T2 Hand Off & Head Out
T2 is inside the Wilmington Convention Center. I took off my bike shoes and ran inside in my socks. I was directed down a path and a volunteer asked me my number. I called out 1838. She relayed the number to another volunteer who repeated it. Then I heard a voice say “1838 got it.” As I rounded a corner she handed me my T2 bag, and I ran into the changing room. I took a couple extra minutes to change my socks and trade my NC State bike jersey for my UA Relentless t-shirt. The socks were to protect my feet. The shirt was to lift my spirits. I figured I’d need both out on the run course.
High Fives & Blues Guitars
I went out too fast on the run. Rookie mistake. The same blankety blank mistake I make every triathlon. At one point in the first mile I looked down at my Garmin, and it showed a heart rate of 178. Briefly I was horrified. Then realized that number was impossible. Then I walked until it came down about 30 beats per minute. Better safe than sorry.
As I was struggling through this minor crisis a triathlete running by whispered “you got this” and then I was running, and I had it back under control. Thanks tri brother. The first three miles I went out too fast. I was traveling right at my standalone half marathon pace. As I ran through downtown I took in the festival atmosphere. A woman holding a “free high fives” sign gave me a high five. I saw a man sitting a doorway playing blues guitar. Everyone was cheering or clapping or waving.
Somewhere in the space between downtown and the turn toward Greenfield Lake, I saw Tamy headed back in to the finish. We exchanged high fives. Then a bit later I saw Kathy also heading back. Good times. The next couple miles were magical. I dialed the pace back and ran effortlessly. I was well ahead of pace and things were looking up. Gradually the running got harder, my pace dropped and my legs began to ache. I felt like the run turnaround was somewhere past the arctic circle but finally I got there and turned back toward town. I had been walking through the aid stations and alternating drinking water and HEED. At most of the aid stations I also poured water on my head. I cannot describe how wonderful that felt. I added a short walks about halfway between aid stations.
I begin to bleed minutes. My pace continued to slow but I was closing the distance. I stumbled my way back through downtown. Then I saw the turn back down to the river walk and knew for the first time that I had this. Two or three corners later I saw the finishing chute and heard the music. Then I was in the chute and accelerating toward the finish line. The crowd went wild: yelling, cheering, whistling. I thought this must be what it’s like to be a rock star. Then I crossed the line, the timing mat chirped, and they gave me my finisher’s medal. I walked out of the chute and hugged my wife. It’s been an amazing journey from 5K to 70.3 since I started back running in 2009. The possibility of succeeding beyond your wildest expectations is one reason to find the strength, the stubborn and the expertise to stumble on.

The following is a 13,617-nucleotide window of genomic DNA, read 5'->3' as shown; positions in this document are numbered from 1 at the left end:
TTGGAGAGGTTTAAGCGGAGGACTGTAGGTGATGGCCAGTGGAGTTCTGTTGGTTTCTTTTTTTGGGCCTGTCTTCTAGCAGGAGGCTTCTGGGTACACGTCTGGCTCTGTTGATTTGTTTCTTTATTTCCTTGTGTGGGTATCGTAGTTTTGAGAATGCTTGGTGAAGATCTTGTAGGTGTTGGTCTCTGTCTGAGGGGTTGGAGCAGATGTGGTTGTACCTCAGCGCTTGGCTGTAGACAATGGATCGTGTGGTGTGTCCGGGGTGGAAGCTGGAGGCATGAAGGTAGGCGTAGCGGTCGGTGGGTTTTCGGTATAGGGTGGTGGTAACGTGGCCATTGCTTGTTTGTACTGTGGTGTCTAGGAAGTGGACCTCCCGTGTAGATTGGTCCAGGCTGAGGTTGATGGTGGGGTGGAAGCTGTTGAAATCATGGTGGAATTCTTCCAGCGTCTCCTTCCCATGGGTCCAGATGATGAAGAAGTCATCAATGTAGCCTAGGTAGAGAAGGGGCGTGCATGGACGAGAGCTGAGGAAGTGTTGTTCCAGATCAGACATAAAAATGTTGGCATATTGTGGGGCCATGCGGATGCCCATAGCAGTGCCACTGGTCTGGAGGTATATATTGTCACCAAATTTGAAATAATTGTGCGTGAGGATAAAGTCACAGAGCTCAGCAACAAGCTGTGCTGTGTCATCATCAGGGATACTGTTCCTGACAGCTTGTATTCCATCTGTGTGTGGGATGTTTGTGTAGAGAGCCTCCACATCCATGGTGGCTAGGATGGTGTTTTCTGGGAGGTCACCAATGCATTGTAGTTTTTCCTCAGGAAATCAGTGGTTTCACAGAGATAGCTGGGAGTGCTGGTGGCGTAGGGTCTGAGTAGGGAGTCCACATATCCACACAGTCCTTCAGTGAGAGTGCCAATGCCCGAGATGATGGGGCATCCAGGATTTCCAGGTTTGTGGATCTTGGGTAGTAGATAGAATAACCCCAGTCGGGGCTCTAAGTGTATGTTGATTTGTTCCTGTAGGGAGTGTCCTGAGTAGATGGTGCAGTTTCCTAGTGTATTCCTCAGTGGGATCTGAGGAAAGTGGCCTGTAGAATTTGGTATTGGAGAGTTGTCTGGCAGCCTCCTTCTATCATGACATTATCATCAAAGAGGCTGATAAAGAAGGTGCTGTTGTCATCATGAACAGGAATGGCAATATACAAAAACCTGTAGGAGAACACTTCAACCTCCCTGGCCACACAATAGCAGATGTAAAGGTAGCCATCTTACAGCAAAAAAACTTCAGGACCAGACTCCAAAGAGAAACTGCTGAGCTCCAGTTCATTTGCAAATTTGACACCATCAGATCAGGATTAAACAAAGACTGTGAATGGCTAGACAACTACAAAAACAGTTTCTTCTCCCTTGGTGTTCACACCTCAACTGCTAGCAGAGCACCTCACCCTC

My Academy Award Speech
Some thank yous are in order. First and foremost I have to thank my wife, Barbara, for putting up with endless nonsense in the form of races, training, injuries and the eternal quest for a slightly better bicycle. Thanks to Triathlon Coach, Jamie Church for getting me to the starting line uninjured with enough fitness to cross the finish line. Given my race and injury history this should easily get him into Ripley’s Believe it or Not and/or the Guinness book of World Records. Special thanks to Triathlon Coach, Janine Pleasant who fixed most of the flaws in my swimming. Thanks especially to the triathletes that let me train with them in South Carolina and Tennessee. Thanks to Frank, my partner in crime, for listening to me obsess about this race for, oh say, six months. Shout out to my coworkers for those lunchtime strength and core workouts.